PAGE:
Roy Thomson Hall
03/30/2011 - & March 31, 2011
Paul Dukas: La Péri
Guillaume Connesson: The Shining One
Franz Liszt: Totentanz
Florent Schmitt: La Tragédie de Salomé, opus 47
Jean-Yves Thibaudet (Piano)
The Toronto Symphony Orchestra, Stéphane Denève (Conductor)
J.-Y. Thibaudet (Courtesy of The TSO)
The best one-word description of this concert is “piquant”, not to mention somewhat recondite. Stéphane Denève (currently Music Director of the Royal Scottish National Orchestra) has established a fine reputation as a conductor of French repertory and this program demonstrated just why this is so.
Paul Dukas La Péri (a “poème dansé”) is a 17-minute ballet score dating from 1912. The ballet’s plot is based on an ancient Persian tale about the encounter between a prince and a fairy who guards the lotus of immortality. Like virtually all such tales it ends sadly, and the score has a wistful quality throughout, even during its opening fanfare. It requires a large orchestra that, in true French style, is mostly used discreetly, resulting in a fine thread of sound that swells and ebbs. It ends quietly – and Maestro Denève managed to maintain a rapt silence in the hall for several seconds afterwards.
For the second work on the program, Jean-Yves Thibaudet performed Guillaume Connesson’s The Shining One (Concerto for Piano and Orchestra), a work that Thibaudet (the work’s dedicatee) and Denève premiered with the RSNO in 2009. Connesson was born in 1970 and had an earlier work, Aleph, co-commissioned by the TSO (and the Scottish Orchestra) in 2007. The title of the concerto refers to a character (or creature) in a 1912 fantasy novel, The Moon Pool, by an American author, Abraham Merritt. When the Shining One seizes humans they are plunged into a state of both ecstasy and horror. The work is brief (barely nine minutes) and quite a lot happens in its three linked sections. The second part is somewhat Ravelian, with rippling passages in the higher end of the keyboard. The final part is somewhat Rachmaninoffian; it exploits the woodwinds (notably the clarinet), and builds to a clangorous, almost nightmarish, conclusion.
This work comes across as an exciting little surprise; the audience liked it. (As for “ecstacy and horror" – sure, why not?) Of course it helps that M. Thibaudet is a well-regarded frequent guest here. He turns 50 this year but still retains his youthful verve and aplomb as revealed by both works he played.
The one non-French work of the evening was Franz Liszt’s Totentanz, the second instalment of the TSO's Liszt concerto cycle in this bicentennial year. Liszt composed it after his glamour years of touring Europe as a pianistic sex object. What a strange piece it is! – I’m surprised the Disney people didn’t use in Fantasia. It is a set of variations on the Dies Irae (“Day of wrath”) section from the medieval Mass for the Dead. Parts of the work are exceedingly doom-laden, then other parts downright jaunty, and throughout there are pyrotechnics that exist just for their own sake. Gratuitous it might be, but it’s also zanily rousing.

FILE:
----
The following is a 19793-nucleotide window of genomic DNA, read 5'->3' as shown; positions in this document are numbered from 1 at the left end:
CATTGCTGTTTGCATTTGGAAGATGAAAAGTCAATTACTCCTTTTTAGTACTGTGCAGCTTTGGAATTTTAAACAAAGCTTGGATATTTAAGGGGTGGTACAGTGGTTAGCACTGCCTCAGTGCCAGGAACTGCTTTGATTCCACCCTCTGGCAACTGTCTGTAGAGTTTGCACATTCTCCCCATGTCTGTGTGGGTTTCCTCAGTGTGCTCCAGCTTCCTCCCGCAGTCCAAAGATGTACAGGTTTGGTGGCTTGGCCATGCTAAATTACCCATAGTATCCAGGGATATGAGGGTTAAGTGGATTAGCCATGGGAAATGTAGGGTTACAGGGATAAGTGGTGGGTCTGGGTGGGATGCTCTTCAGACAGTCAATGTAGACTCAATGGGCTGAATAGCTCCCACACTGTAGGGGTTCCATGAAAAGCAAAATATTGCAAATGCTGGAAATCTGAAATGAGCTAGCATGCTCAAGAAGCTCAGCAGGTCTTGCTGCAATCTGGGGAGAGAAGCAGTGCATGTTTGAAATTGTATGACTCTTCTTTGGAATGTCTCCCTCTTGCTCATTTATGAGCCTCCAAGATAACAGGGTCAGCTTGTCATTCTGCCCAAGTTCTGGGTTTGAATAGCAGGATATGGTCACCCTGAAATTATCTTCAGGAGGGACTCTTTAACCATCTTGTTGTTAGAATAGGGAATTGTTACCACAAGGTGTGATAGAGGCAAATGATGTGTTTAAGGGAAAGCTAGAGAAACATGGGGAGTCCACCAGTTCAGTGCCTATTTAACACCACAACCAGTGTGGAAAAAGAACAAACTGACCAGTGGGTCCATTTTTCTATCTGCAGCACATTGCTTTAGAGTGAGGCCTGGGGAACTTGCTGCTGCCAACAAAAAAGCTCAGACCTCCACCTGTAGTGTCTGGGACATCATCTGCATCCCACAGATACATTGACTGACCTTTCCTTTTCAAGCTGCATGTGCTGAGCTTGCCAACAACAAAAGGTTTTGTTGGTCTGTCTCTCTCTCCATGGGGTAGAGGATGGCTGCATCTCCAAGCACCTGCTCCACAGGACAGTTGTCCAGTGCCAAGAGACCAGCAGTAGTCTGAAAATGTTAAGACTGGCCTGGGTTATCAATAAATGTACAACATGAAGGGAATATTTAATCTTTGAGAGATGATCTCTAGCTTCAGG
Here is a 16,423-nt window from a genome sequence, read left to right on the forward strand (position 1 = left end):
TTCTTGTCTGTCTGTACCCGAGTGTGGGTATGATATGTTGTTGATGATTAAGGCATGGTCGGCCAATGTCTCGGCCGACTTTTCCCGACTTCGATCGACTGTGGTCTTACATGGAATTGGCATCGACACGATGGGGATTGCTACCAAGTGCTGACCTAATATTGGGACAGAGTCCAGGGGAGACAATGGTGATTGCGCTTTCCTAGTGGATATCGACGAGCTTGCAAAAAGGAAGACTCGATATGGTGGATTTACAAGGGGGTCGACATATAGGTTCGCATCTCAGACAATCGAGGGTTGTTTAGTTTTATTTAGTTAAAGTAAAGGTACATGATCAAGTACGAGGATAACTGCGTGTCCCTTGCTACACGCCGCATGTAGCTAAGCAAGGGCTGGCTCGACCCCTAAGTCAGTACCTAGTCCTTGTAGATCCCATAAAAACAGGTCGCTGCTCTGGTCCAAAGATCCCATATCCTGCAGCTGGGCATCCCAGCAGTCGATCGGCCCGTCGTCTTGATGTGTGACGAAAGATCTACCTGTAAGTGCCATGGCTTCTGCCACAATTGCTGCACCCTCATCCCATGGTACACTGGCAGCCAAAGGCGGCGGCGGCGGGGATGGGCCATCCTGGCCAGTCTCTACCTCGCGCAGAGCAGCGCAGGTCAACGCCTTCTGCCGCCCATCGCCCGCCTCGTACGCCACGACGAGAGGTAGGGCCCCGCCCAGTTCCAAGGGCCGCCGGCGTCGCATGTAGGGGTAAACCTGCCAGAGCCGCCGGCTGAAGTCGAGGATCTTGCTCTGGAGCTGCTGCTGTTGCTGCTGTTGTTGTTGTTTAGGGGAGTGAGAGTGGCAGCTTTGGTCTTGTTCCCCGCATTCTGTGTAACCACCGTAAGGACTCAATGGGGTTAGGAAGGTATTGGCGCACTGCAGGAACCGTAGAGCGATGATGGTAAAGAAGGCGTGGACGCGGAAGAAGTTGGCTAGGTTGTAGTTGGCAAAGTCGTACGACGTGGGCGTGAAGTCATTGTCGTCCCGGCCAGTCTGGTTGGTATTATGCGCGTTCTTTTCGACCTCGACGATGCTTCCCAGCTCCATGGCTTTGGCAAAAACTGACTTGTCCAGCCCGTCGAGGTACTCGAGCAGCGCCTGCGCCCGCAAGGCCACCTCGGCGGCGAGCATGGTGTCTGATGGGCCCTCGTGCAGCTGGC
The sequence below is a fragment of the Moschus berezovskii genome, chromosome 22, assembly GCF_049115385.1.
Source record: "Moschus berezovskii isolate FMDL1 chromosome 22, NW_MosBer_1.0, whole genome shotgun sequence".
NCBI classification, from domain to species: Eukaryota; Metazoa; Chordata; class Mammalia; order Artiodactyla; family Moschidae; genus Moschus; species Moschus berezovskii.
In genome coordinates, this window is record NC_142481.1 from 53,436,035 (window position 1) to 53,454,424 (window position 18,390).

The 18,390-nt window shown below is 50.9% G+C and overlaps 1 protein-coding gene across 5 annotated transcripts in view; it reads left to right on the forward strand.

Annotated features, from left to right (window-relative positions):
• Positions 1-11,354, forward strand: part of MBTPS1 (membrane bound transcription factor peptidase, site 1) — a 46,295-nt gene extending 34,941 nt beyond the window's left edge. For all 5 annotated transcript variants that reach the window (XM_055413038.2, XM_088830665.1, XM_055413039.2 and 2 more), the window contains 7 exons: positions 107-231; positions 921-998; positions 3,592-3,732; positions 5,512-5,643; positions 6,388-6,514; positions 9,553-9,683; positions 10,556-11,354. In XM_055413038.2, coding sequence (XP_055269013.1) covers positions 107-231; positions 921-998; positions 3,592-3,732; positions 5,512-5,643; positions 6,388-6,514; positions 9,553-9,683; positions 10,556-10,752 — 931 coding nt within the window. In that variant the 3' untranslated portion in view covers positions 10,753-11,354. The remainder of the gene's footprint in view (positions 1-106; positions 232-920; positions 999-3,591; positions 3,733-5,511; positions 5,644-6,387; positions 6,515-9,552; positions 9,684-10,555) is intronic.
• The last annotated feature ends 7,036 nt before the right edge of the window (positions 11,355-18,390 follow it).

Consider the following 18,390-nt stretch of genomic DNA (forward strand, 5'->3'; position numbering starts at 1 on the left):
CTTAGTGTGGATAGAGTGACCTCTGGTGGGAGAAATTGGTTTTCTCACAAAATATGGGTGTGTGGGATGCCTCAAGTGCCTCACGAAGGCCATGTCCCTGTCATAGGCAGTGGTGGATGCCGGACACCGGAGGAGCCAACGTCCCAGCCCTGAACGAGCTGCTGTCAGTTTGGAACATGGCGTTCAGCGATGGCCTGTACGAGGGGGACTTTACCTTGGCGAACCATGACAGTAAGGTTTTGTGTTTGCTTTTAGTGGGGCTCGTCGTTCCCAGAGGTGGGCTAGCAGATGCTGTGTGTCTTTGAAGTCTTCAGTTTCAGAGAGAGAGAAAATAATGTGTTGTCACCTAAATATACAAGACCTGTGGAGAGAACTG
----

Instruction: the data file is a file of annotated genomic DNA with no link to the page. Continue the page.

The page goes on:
The final work was Florent Schmitt’s symphonic poem La Tragédie de Salomé. Schmitt composed a ballet score for a Parisian impresario in 1907, the same year Richard Strauss’s opera was presented in Paris. In 1910 he created the symphonic poem from the ballet material, shortening the work by half (to 20 minutes or so) while quadrupling the size of the orchestra, thus permitting him to use the full colours of every instrumental section.
Schmitt dedicated this version of the work to his somewhat younger colleague/rival Igor Stravinsky who was also busily composing ballet scores for Paris at the time. It is regarded as a precursor to The Rite of Spring and, like that work, is divided into two parts, the first ending with a great climax. The conductor cleverly managed to quash the incipient applause as he launched Part II, “Les Enchantements sur la mer” (“The Enchantements of the Sea”), which leads to a “Danse des éclairs” (“Dance of Lightening”) and finally a “Danse de l’effroi” (“Dance of Fright”), the last with an ominous, spasmodic quality. As with the Dukas work, the various sections of the orchestra were shown off to great effect, especially the winds.
Both the Schmitt and Dukas works, for all their fine craftsmanship, are under the shadow of contemoprary works by Debussy, Ravel, and Stravinsky. The Schmitt work is also overshadowed by the Strauss opera. Still, they are worth hearing, especially when so finely performed. I’m happy to note that Maestro Denève will be returning next season.